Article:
Do you recall those long gone days when taking turns was a serious priority, when small children were taught, coached, and cajoled with the edict, “We take turns?” This core social principle applied most everywhere and with most activities. Good children were polite, had good manners, and, of course, took turns.

The taking turns rule applied nowhere more than when interacting verbally with others. Teachers, parents, and adults more generally told us interrupting was rude and listening to more than one person at a time was not possible or was at least not something they could do.

The taking turns rule served us well until the advent of asynchronous communication. It has been around forever but when it showed up in the telephone, the simple orderliness of taking turns was doomed. At first, either you could talk or I could talk but quickly telephone technology allowed both of us to talk at the same time. It has been all down hill from there.

I blame it on the telephone since the alternative is to attribute our propensity for asynchronous communication to a major uptick in rudeness and bad manners. Whatever the cause, concurrent asynchronous communication (CAC) has become much more the norm than the exception. I don’t have any prevalence data but am sure it is so common we hardly notice. It usually doesn’t go so far as everyone talking at once but it comes close. Let me offer a tad more explanation.

Suppose three people are having a conversation. Tom talks while Dick and Mary listen attentively until Tom stops talking. Dick or Mary then talks (takes a turn). Dick and Mary may start talking at the same time; but if so, there are immediate, awkward “I’m sorries” and “Go aheads” and “No you firsts.” The awkwardness resolves with little delay and Dick or Mary assumes the talker position and the process repeats.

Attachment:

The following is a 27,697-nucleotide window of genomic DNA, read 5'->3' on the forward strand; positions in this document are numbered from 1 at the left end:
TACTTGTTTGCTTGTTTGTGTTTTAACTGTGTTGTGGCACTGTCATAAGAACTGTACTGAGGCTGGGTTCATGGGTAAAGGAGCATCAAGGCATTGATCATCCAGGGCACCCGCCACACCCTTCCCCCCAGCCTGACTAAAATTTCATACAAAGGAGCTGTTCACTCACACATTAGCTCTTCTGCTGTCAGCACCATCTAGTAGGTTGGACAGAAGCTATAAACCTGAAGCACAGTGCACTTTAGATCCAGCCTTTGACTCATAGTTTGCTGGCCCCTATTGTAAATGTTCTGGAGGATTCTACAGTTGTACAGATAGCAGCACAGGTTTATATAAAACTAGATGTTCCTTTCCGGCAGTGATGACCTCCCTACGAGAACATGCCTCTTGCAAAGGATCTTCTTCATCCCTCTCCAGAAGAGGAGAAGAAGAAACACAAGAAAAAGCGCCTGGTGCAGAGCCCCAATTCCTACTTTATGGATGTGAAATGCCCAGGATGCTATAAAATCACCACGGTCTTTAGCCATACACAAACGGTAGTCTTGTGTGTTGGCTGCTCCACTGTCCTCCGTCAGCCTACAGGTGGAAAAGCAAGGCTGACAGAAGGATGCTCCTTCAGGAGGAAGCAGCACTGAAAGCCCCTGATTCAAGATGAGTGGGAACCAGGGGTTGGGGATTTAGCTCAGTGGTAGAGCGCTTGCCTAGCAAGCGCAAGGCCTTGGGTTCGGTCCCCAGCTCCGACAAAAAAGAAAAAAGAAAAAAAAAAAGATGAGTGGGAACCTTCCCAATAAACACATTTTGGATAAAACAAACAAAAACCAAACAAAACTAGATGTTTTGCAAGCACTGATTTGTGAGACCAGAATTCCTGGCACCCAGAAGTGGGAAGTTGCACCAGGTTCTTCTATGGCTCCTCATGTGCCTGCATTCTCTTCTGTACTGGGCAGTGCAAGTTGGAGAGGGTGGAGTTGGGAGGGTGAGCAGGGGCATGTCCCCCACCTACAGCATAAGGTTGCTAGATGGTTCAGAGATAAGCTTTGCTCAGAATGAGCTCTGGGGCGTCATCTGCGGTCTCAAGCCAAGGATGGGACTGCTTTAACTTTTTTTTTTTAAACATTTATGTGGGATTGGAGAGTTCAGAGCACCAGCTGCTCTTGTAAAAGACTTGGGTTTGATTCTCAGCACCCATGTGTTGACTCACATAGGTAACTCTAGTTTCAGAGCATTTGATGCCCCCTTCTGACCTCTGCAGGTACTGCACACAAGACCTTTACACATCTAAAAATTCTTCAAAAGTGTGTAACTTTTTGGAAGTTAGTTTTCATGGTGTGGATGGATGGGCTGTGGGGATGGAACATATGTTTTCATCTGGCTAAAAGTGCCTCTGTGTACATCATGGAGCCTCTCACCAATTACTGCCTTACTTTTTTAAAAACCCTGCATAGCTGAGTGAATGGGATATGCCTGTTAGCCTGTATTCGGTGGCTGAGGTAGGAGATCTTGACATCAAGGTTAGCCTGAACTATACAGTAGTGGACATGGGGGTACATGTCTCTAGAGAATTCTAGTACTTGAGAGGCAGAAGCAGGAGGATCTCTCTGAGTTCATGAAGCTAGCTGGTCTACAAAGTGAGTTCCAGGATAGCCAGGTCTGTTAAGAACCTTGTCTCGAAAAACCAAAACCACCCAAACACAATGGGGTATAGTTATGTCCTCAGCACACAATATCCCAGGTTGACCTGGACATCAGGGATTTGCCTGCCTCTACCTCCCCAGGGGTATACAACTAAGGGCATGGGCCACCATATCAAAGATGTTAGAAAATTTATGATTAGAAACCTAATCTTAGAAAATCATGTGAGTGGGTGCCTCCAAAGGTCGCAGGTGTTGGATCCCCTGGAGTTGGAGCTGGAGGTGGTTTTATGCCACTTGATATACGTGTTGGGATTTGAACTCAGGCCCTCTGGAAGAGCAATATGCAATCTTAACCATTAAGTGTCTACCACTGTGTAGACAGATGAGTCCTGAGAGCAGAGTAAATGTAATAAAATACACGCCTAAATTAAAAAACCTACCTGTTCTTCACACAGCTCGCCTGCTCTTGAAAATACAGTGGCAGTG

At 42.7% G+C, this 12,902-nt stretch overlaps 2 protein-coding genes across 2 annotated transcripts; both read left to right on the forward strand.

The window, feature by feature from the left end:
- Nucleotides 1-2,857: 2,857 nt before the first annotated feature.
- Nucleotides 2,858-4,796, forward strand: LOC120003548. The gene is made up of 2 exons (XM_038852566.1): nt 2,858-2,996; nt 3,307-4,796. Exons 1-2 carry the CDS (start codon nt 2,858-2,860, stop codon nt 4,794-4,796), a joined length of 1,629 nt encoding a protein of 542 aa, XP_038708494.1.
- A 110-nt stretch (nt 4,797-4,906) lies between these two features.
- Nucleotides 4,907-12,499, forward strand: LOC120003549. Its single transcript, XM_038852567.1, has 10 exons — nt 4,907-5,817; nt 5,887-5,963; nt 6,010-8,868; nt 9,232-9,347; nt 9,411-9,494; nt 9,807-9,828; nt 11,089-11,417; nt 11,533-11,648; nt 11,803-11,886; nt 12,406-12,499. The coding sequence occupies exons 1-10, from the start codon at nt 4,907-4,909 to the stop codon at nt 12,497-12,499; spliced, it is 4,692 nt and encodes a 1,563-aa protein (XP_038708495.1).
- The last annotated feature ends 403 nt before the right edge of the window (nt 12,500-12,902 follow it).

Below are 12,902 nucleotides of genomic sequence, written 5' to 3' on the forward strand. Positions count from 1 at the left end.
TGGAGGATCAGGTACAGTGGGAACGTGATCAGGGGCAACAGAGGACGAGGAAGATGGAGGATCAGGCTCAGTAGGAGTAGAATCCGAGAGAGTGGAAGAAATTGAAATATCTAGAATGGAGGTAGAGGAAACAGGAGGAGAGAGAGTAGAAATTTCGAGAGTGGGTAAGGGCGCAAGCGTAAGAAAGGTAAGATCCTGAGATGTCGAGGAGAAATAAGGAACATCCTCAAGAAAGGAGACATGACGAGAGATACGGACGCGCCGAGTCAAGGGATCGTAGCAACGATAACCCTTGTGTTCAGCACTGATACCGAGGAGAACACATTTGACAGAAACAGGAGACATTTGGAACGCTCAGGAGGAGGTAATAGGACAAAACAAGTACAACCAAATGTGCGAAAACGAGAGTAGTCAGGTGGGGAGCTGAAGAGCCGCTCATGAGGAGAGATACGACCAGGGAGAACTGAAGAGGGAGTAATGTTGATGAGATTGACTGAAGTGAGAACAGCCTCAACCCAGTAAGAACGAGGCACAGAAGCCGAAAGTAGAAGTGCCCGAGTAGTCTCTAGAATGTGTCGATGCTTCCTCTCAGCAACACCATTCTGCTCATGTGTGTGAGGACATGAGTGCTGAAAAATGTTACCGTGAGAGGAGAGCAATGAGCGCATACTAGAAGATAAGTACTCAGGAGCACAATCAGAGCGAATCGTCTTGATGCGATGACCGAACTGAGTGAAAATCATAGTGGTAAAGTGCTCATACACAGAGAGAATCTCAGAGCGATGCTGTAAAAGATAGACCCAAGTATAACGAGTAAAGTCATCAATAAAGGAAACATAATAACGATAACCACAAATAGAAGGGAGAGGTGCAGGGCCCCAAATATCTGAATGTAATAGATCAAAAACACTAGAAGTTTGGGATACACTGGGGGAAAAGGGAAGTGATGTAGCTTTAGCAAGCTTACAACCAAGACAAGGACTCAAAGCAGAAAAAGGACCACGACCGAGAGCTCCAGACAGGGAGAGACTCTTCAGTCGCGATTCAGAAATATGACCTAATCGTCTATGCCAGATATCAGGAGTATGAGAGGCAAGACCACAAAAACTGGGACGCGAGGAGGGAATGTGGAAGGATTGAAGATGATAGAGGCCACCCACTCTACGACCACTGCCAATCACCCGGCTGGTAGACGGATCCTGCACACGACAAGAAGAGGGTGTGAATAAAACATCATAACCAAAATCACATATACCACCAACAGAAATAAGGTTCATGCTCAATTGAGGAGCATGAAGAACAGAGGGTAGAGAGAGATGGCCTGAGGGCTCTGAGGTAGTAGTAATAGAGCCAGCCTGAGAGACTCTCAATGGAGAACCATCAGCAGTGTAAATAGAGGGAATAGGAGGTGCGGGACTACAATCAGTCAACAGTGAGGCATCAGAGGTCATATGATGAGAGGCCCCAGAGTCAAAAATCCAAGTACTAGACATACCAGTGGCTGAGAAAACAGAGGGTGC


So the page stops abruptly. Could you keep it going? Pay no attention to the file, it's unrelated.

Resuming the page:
In this conversation, talking skills are important but listening skills are more important. Listening is so important communication experts write books and offer workshops to help improve listening skills. If you take time to consider what the experts say, you quickly learn they mostly say we should become better and more efficient listeners.

Becoming a better listener is a reasonable goal; but here is the problem. People don’t take turns talking these days. Mostly they talk asynchronously. They try finishing each others sentences, too impatient to let the person finish. The sentence finisher then becomes the talker, assuming the original talker acquiesces.

They talk over each other. Person “2” starts talking while person “1” is still talking. Either person “1” gives in or person “2” backs off. Either way, neither has much of a clue what the other said while they were both talking. It is a contest repeated over and over during their “conversation;” but neither seems to notice the competition.

There are many versions of CAC but let me toss out one more to suffice for now. “A” is talking and pauses to take a breath or to consider exactly what to say. “B” takes this small break in the flow to capture the talker position. Again, there is a tiny contest. Will “A” passively relinquish the talker position or talk over “B” to re–assume the position? There is no rule of thumb. It likely depends on whether “A” has enough energy or interest to pursue the contest.

We could bemoan the emergence of CAC and complain about how common it has become but it would still be more the norm than the exception. Better is to accept it and develop the skills needed to effectively participate in day to day conversations. The challenge is learning the new skills CAC requires since simply being a good listener and taking turns won’t cut it.

Here are the three primary skills you need to perfect to become proficient at CAC.

• Don’t be rude.

• Listen attentively.

• Take turns.

Are you surprised? Did you expect tips on concurrent asynchronous communication? Were you hoping for permission to be rude, for a waiver from taking turns? Sorry – no such luck. It still is as we were all told as young children.

• There is never a good excuse for bad manners.